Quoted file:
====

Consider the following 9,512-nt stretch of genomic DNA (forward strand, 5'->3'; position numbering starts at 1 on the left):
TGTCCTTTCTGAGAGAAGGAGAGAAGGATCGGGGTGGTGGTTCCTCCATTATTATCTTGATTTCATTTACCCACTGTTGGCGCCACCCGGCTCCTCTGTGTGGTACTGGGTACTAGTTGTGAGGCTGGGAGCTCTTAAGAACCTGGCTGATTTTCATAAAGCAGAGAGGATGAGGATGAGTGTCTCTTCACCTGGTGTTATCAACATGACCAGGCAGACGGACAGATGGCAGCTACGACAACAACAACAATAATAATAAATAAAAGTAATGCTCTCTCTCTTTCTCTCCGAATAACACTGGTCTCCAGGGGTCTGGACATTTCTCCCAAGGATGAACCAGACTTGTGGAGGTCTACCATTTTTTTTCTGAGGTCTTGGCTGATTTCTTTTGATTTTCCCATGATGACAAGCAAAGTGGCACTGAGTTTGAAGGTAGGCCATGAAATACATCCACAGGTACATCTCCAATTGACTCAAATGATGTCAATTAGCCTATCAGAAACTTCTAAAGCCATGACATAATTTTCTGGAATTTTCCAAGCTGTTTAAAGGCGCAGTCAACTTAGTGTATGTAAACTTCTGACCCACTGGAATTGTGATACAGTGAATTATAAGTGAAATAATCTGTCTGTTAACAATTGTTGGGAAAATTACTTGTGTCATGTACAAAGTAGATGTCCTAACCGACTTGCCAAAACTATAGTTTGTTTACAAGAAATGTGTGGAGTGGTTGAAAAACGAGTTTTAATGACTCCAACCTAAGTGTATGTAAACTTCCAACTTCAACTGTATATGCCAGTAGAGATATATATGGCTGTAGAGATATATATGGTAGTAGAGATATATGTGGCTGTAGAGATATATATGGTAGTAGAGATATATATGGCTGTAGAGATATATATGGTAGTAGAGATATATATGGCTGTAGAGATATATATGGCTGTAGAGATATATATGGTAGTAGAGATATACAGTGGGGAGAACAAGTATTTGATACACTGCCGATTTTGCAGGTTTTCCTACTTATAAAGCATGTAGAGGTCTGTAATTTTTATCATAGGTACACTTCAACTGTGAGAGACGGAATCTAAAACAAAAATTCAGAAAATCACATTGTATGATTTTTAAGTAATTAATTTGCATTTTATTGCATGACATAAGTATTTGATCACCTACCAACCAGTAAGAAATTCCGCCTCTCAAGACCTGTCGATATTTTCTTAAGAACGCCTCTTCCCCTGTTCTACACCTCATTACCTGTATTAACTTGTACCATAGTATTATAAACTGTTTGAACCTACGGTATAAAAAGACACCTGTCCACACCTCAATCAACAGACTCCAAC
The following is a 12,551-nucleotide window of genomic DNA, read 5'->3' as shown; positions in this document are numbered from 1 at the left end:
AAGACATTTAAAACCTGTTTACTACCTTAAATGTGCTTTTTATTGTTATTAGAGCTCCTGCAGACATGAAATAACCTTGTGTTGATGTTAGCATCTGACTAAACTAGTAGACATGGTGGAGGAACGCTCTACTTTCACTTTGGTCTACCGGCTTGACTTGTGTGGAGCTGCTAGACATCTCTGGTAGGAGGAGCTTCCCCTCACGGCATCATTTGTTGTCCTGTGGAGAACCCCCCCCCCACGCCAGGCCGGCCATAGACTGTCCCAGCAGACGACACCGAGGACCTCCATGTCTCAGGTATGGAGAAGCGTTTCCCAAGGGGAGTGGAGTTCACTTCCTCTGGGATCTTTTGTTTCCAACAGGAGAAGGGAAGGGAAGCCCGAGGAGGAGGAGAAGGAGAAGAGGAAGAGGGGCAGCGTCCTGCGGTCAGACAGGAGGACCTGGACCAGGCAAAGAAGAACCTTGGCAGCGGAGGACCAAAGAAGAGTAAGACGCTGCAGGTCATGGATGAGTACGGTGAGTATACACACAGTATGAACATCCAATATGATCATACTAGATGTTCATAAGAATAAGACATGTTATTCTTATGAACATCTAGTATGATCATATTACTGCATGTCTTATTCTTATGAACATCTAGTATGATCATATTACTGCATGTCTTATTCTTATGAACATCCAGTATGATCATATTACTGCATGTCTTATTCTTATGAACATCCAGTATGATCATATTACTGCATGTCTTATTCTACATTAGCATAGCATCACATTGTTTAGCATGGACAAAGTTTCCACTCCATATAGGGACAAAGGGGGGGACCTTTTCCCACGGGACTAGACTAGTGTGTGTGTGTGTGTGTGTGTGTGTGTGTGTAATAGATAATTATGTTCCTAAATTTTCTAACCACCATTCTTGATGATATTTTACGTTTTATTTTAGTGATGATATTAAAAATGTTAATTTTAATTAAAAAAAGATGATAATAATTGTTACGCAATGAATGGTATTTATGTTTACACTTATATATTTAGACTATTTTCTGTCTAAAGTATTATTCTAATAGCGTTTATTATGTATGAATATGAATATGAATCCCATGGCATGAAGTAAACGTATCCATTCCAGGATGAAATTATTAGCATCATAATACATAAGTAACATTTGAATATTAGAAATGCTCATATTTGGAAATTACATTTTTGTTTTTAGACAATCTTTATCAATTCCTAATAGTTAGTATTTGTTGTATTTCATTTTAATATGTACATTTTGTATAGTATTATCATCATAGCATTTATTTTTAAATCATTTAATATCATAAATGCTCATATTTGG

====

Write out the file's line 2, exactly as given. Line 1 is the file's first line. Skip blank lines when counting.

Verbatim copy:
TGTCCTTTCTGAGAGAAGGAGAGAAGGATCGGGGTGGTGGTTCCTCCATTATTATCTTGATTTCATTTACCCACTGTTGGCGCCACCCGGCTCCTCTGTGTGGTACTGGGTACTAGTTGTGAGGCTGGGAGCTCTTAAGAACCTGGCTGATTTTCATAAAGCAGAGAGGATGAGGATGAGTGTCTCTTCACCTGGTGTTATCAACATGACCAGGCAGACGGACAGATGGCAGCTACGACAACAACAACAATAATAATAAATAAAAGTAATGCTCTCTCTCTTTCTCTCCGAATAACACTGGTCTCCAGGGGTCTGGACATTTCTCCCAAGGATGAACCAGACTTGTGGAGGTCTACCATTTTTTTTCTGAGGTCTTGGCTGATTTCTTTTGATTTTCCCATGATGACAAGCAAAGTGGCACTGAGTTTGAAGGTAGGCCATGAAATACATCCACAGGTACATCTCCAATTGACTCAAATGATGTCAATTAGCCTATCAGAAACTTCTAAAGCCATGACATAATTTTCTGGAATTTTCCAAGCTGTTTAAAGGCGCAGTCAACTTAGTGTATGTAAACTTCTGACCCACTGGAATTGTGATACAGTGAATTATAAGTGAAATAATCTGTCTGTTAACAATTGTTGGGAAAATTACTTGTGTCATGTACAAAGTAGATGTCCTAACCGACTTGCCAAAACTATAGTTTGTTTACAAGAAATGTGTGGAGTGGTTGAAAAACGAGTTTTAATGACTCCAACCTAAGTGTATGTAAACTTCCAACTTCAACTGTATATGCCAGTAGAGATATATATGGCTGTAGAGATATATATGGTAGTAGAGATATATGTGGCTGTAGAGATATATATGGTAGTAGAGATATATATGGCTGTAGAGATATATATGGTAGTAGAGATATATATGGCTGTAGAGATATATATGGCTGTAGAGATATATATGGTAGTAGAGATATACAGTGGGGAGAACAAGTATTTGATACACTGCCGATTTTGCAGGTTTTCCTACTTATAAAGCATGTAGAGGTCTGTAATTTTTATCATAGGTACACTTCAACTGTGAGAGACGGAATCTAAAACAAAAATTCAGAAAATCACATTGTATGATTTTTAAGTAATTAATTTGCATTTTATTGCATGACATAAGTATTTGATCACCTACCAACCAGTAAGAAATTCCGCCTCTCAAGACCTGTCGATATTTTCTTAAGAACGCCTCTTCCCCTGTTCTACACCTCATTACCTGTATTAACTTGTACCATAGTATTATAAACTGTTTGAACCTACGGTATAAAAAGACACCTGTCCACACCTCAATCAACAGACTCCAAC